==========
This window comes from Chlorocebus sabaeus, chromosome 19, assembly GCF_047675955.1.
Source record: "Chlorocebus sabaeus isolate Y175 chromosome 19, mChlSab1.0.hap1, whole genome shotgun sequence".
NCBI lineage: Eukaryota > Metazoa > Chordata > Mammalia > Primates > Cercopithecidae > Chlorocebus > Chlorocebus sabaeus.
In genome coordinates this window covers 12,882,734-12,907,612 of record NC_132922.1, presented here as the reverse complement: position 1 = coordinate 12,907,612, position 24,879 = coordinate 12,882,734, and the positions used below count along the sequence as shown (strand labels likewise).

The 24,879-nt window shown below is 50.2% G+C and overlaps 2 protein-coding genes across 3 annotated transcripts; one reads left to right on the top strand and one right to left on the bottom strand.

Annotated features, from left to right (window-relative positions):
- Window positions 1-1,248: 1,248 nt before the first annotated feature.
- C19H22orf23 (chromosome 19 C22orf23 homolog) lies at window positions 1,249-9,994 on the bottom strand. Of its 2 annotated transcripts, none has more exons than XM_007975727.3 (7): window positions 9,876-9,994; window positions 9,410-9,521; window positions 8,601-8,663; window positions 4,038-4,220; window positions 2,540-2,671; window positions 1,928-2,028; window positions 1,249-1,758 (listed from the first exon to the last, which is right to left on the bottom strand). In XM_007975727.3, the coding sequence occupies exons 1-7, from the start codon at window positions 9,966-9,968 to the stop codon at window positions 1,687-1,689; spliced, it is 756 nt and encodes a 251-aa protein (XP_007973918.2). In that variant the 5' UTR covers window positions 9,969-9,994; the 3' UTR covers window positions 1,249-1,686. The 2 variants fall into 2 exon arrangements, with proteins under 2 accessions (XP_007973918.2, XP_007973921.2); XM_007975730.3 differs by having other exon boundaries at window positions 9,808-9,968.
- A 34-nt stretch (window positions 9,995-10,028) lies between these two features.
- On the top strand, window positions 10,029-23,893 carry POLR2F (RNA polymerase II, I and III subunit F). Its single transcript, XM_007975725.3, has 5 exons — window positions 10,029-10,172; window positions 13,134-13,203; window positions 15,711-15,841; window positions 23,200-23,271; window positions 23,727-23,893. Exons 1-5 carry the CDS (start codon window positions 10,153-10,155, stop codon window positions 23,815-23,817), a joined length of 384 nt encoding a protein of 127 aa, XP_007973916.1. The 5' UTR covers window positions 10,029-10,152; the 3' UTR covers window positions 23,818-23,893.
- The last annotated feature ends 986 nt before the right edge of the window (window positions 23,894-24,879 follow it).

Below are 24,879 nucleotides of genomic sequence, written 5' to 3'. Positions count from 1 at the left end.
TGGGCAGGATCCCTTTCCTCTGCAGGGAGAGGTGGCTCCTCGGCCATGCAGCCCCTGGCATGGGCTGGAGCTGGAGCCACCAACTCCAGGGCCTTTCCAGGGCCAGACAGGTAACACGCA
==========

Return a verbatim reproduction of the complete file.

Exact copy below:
This window comes from Chlorocebus sabaeus, chromosome 19, assembly GCF_047675955.1.
Source record: "Chlorocebus sabaeus isolate Y175 chromosome 19, mChlSab1.0.hap1, whole genome shotgun sequence".
NCBI lineage: Eukaryota > Metazoa > Chordata > Mammalia > Primates > Cercopithecidae > Chlorocebus > Chlorocebus sabaeus.
In genome coordinates this window covers 12,882,734-12,907,612 of record NC_132922.1, presented here as the reverse complement: position 1 = coordinate 12,907,612, position 24,879 = coordinate 12,882,734, and the positions used below count along the sequence as shown (strand labels likewise).

The 24,879-nt window shown below is 50.2% G+C and overlaps 2 protein-coding genes across 3 annotated transcripts; one reads left to right on the top strand and one right to left on the bottom strand.

Annotated features, from left to right (window-relative positions):
- Window positions 1-1,248: 1,248 nt before the first annotated feature.
- C19H22orf23 (chromosome 19 C22orf23 homolog) lies at window positions 1,249-9,994 on the bottom strand. Of its 2 annotated transcripts, none has more exons than XM_007975727.3 (7): window positions 9,876-9,994; window positions 9,410-9,521; window positions 8,601-8,663; window positions 4,038-4,220; window positions 2,540-2,671; window positions 1,928-2,028; window positions 1,249-1,758 (listed from the first exon to the last, which is right to left on the bottom strand). In XM_007975727.3, the coding sequence occupies exons 1-7, from the start codon at window positions 9,966-9,968 to the stop codon at window positions 1,687-1,689; spliced, it is 756 nt and encodes a 251-aa protein (XP_007973918.2). In that variant the 5' UTR covers window positions 9,969-9,994; the 3' UTR covers window positions 1,249-1,686. The 2 variants fall into 2 exon arrangements, with proteins under 2 accessions (XP_007973918.2, XP_007973921.2); XM_007975730.3 differs by having other exon boundaries at window positions 9,808-9,968.
- A 34-nt stretch (window positions 9,995-10,028) lies between these two features.
- On the top strand, window positions 10,029-23,893 carry POLR2F (RNA polymerase II, I and III subunit F). Its single transcript, XM_007975725.3, has 5 exons — window positions 10,029-10,172; window positions 13,134-13,203; window positions 15,711-15,841; window positions 23,200-23,271; window positions 23,727-23,893. Exons 1-5 carry the CDS (start codon window positions 10,153-10,155, stop codon window positions 23,815-23,817), a joined length of 384 nt encoding a protein of 127 aa, XP_007973916.1. The 5' UTR covers window positions 10,029-10,152; the 3' UTR covers window positions 23,818-23,893.
- The last annotated feature ends 986 nt before the right edge of the window (window positions 23,894-24,879 follow it).

Below are 24,879 nucleotides of genomic sequence, written 5' to 3'. Positions count from 1 at the left end.
TGGGCAGGATCCCTTTCCTCTGCAGGGAGAGGTGGCTCCTCGGCCATGCAGCCCCTGGCATGGGCTGGAGCTGGAGCCACCAACTCCAGGGCCTTTCCAGGGCCAGACAGGTAACACGCA